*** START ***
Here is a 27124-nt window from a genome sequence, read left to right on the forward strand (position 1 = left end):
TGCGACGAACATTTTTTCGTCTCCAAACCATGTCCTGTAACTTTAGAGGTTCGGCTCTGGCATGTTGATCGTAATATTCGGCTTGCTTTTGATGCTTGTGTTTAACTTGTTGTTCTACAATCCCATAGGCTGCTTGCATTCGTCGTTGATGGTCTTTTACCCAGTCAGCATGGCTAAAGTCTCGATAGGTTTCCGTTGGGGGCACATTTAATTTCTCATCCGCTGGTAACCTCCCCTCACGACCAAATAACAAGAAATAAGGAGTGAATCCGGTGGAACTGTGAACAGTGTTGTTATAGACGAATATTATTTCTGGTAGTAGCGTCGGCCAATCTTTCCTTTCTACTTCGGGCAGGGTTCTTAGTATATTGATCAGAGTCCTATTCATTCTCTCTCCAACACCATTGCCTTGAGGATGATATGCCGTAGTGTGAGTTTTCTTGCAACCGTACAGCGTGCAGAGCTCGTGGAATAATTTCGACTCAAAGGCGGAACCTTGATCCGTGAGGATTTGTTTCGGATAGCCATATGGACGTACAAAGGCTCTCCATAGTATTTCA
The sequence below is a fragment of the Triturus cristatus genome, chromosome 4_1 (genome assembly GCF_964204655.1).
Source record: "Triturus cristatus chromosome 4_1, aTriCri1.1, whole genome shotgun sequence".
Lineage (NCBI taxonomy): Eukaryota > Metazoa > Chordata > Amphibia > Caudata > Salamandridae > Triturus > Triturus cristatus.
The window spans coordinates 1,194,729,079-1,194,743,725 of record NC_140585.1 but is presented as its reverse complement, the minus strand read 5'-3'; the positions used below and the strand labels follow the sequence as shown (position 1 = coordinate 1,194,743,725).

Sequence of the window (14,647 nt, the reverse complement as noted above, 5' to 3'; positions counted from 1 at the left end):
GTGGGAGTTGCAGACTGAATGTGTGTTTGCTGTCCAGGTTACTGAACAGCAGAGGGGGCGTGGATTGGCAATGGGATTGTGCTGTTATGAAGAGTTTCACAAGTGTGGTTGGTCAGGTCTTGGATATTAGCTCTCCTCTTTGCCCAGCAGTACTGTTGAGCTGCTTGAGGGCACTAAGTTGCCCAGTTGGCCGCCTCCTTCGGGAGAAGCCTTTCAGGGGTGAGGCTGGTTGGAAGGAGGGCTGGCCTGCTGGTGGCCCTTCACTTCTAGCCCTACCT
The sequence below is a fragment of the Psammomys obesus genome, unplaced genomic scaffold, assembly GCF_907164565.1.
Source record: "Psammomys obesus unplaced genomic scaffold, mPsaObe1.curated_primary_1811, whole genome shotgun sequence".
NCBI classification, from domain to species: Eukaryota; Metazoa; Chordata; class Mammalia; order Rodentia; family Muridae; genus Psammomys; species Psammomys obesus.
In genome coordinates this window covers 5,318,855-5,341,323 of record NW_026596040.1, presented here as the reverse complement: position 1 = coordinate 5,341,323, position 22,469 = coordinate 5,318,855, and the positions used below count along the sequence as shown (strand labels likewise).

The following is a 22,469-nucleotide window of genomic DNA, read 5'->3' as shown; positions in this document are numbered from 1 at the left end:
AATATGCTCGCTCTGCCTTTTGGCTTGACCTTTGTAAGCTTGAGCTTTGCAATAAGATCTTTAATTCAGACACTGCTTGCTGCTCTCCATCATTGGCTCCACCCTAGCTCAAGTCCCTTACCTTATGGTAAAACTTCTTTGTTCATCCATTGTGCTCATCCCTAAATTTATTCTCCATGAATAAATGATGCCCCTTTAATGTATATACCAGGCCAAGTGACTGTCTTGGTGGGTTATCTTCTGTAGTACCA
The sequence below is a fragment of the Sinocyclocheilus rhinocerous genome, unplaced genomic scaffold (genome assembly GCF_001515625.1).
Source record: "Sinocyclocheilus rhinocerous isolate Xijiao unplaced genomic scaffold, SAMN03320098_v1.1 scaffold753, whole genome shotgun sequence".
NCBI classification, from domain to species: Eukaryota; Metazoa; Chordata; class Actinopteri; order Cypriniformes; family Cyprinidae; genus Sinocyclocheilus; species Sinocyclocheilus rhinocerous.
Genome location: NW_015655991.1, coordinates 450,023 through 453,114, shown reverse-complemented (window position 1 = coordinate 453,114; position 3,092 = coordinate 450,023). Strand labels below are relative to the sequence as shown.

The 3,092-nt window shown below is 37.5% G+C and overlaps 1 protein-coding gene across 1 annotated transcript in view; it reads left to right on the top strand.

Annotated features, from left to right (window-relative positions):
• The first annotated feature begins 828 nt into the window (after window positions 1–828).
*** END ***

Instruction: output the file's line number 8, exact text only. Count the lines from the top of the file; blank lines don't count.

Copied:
GTGGGAGTTGCAGACTGAATGTGTGTTTGCTGTCCAGGTTACTGAACAGCAGAGGGGGCGTGGATTGGCAATGGGATTGTGCTGTTATGAAGAGTTTCACAAGTGTGGTTGGTCAGGTCTTGGATATTAGCTCTCCTCTTTGCCCAGCAGTACTGTTGAGCTGCTTGAGGGCACTAAGTTGCCCAGTTGGCCGCCTCCTTCGGGAGAAGCCTTTCAGGGGTGAGGCTGGTTGGAAGGAGGGCTGGCCTGCTGGTGGCCCTTCACTTCTAGCCCTACCT